CBQM Fort McPherson documentary

CBQMMany thanks to SWLing Post contributor, Ted Ostrowski, who writes:

Hey Thomas

Thought your SWListeners might enjoy this bit of Canadiana. It’s a bit dated and cheesy, but radio buffs may enjoy it. I did.



This feature-length documentary pays tribute to CBQM, the radio station that operates out of Fort McPherson, a small town about 150 km north of the Arctic Circle in the Canadian Northwest Territories. Through storytelling and old-time country music, filmmaker and long-time listener Dennis Allen crafts a nuanced portrait of the “Moccasin Telegraph,” the radio station that is a pillar of local identity and pride in this lively northern Teetl’it Gwich’in community of 800 souls.

CBQM, Dennis Allen, provided by the National Film Board of Canada

This is wonderful, Ted, thank you for sharing!

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7 thoughts on “CBQM Fort McPherson documentary

  1. Don Hall

    Anyone interested in this indigenous “sub-genre” would probably enjoy 660 KTNN, Window Rock, Arizona. They put a great signal into California in the evening, and probably in lots of other directions, too. I believe they have a 50kw signal and are easily heard during daylight in most of the US Southwest. They feature American Country music and some Native American music, too, with many announcements in Navajo. I love these guys; programming from diverse operators like this is what I DX for.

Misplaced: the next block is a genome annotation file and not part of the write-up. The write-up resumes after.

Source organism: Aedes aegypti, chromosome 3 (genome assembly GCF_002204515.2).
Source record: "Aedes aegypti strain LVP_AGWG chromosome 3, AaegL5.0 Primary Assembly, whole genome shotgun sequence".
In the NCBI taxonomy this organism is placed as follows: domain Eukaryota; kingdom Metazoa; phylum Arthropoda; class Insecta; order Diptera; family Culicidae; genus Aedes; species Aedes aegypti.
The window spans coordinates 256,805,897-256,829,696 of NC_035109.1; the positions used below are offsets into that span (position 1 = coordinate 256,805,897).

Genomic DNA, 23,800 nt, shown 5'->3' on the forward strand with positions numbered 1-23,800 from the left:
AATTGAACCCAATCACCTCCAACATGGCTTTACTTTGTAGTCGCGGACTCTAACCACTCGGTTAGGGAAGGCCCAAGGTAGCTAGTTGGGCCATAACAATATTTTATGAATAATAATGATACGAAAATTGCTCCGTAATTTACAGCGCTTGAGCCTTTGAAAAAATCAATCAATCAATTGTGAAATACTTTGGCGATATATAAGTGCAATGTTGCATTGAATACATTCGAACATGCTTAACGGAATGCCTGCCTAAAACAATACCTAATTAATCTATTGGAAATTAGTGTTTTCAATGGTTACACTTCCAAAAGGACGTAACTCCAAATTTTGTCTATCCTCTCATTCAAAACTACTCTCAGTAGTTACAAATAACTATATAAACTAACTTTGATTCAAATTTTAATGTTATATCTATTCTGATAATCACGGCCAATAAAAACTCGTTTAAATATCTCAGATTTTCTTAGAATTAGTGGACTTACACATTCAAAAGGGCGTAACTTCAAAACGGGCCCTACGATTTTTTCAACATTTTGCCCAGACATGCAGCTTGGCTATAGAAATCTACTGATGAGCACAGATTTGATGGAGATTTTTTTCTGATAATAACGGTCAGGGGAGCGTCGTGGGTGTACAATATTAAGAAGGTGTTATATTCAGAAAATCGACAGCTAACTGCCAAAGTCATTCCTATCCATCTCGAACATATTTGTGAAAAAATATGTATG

2. David - KE8KEF

    I thoroughly enjoyed watching this, thank you so much for sharing. Brings back memories of the old “Whole Wheat Radio” in Talkeetna, Alaska.

  3. Paul Rawdon

    A remarkable documentary did anyone spot the two GE Super Radios? There was a Super Radio 2 and a Super Radio 3.

  4. Mike VE7SKA

    I’ve watched this documentary several times since it was released. It’s an excellent slice of life in a remote First nations community. The AM transmitter on 690 is no longer on air & has been replaced by a 50 watt FM signal with calls CBAH-FM. Like other First nation CBC Radio One stations throughout the NWT & Nunavat, access by the local community for local programs has still been maintained.

  5. Tracy Wood

    The Industry Canada data base lists CBQM as 690AM with just 40 watts. The is also a “VF2080: listed as “Native Communications Society of the N.W” on 101.9 headquarterd in Yellowknife – – probably a distinct satellite fed native programming repeater


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